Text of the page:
Probably because a simple cascade would only be stronger against some attacks, while opening the door to more implementation bugs.
While bcrypt and scrypt are password-hashing functions, much of what is in the answers to this question about combining hash functions applies here. Different constructions give preimage resistance and PRF-ness, and which is desired depends somewhat on the use case. (Password storage is mostly about the former, while the latter also matters if you are deriving an encryption key with scrypt.)
Regarding implementation bugs, if the inner function, which is applied to the raw password, leaks the input through some side channel attack, the outer function may not matter at all. Conversely, if the outer function somehow leaks its output, then using the cascade for encryption keys may be completely broken, and using it for password storage may e.g. allow offline attacks.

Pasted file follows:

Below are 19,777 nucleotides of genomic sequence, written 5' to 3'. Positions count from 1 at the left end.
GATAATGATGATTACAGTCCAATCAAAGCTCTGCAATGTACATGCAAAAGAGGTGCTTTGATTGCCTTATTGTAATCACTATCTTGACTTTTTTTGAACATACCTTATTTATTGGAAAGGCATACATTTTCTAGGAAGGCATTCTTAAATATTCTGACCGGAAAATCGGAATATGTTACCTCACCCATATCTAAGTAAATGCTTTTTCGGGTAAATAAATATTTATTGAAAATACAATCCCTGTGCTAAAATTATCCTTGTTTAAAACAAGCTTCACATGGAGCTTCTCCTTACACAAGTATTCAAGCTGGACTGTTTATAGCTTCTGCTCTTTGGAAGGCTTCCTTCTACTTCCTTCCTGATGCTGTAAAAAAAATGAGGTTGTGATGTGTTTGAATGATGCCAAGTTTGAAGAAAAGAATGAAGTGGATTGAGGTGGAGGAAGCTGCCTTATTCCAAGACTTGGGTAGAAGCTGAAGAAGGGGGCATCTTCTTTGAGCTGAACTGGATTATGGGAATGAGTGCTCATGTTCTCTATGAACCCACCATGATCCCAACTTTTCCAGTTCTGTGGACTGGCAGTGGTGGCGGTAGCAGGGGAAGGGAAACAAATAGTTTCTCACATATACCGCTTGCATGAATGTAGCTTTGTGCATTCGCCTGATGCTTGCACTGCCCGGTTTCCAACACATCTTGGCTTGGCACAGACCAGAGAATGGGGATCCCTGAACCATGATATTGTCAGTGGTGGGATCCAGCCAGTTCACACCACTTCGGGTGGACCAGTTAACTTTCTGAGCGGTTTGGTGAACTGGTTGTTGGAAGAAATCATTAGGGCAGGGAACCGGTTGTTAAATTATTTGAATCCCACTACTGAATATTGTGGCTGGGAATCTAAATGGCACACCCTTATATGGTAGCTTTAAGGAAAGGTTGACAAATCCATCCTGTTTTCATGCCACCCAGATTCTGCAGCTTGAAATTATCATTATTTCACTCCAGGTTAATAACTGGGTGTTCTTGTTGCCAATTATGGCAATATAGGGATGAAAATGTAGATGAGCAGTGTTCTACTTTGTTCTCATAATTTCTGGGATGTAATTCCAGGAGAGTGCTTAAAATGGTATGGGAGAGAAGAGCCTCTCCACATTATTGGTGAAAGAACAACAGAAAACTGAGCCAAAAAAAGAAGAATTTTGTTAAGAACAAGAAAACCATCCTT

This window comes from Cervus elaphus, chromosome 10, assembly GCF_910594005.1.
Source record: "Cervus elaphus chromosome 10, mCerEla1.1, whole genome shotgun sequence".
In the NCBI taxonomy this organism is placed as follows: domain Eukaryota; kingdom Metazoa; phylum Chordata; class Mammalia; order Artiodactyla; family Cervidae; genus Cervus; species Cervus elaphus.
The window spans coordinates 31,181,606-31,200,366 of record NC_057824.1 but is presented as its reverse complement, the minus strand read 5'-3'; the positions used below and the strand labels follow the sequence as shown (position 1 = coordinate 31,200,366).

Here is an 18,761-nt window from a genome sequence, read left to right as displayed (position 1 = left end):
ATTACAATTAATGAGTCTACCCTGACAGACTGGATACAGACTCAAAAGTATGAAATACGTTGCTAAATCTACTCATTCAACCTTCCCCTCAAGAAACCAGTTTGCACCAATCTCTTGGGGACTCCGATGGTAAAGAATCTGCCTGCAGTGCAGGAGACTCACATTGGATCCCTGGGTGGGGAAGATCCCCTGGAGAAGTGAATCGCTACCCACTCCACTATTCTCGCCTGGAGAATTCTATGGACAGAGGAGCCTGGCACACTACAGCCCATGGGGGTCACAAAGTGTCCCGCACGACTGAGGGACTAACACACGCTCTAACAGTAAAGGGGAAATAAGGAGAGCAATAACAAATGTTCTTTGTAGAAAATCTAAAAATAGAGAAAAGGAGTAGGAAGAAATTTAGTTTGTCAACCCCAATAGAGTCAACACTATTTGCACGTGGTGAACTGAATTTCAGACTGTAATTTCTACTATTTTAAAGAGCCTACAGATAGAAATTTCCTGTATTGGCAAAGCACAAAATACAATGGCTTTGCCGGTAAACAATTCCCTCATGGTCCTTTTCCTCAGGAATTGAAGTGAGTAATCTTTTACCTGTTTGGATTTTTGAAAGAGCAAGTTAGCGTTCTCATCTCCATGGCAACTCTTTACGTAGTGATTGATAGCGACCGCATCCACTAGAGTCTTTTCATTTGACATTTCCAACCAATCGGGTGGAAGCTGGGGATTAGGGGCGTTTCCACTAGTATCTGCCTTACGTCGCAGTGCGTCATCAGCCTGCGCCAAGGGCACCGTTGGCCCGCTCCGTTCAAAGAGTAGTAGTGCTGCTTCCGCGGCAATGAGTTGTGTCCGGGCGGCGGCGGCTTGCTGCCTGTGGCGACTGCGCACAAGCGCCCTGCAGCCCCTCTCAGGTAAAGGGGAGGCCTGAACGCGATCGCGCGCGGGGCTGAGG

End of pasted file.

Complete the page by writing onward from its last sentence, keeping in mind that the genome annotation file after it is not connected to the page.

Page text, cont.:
With password hashing there's the additional problem of how to divide the time. If you spend the same time on both bcrypt and scrypt, a dedicated attack using ASICs or GPUs could be almost twice as fast as if you spent all that time on scrypt.
All that aside, scrypt is already basically a cascaded algorithm. Internally it uses PBKDF2 to preprocess the input and to produce the final output data. Its preimage resistance should therefore be at least equal to that of a single round of PBKDF2, i.e. HMAC with SHA-256.